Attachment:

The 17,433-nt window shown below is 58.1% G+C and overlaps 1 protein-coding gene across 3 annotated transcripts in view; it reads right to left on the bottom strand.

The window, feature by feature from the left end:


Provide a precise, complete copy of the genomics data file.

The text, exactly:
The 17,433-nt window shown below is 58.1% G+C and overlaps 1 protein-coding gene across 3 annotated transcripts in view; it reads right to left on the bottom strand.

The window, feature by feature from the left end: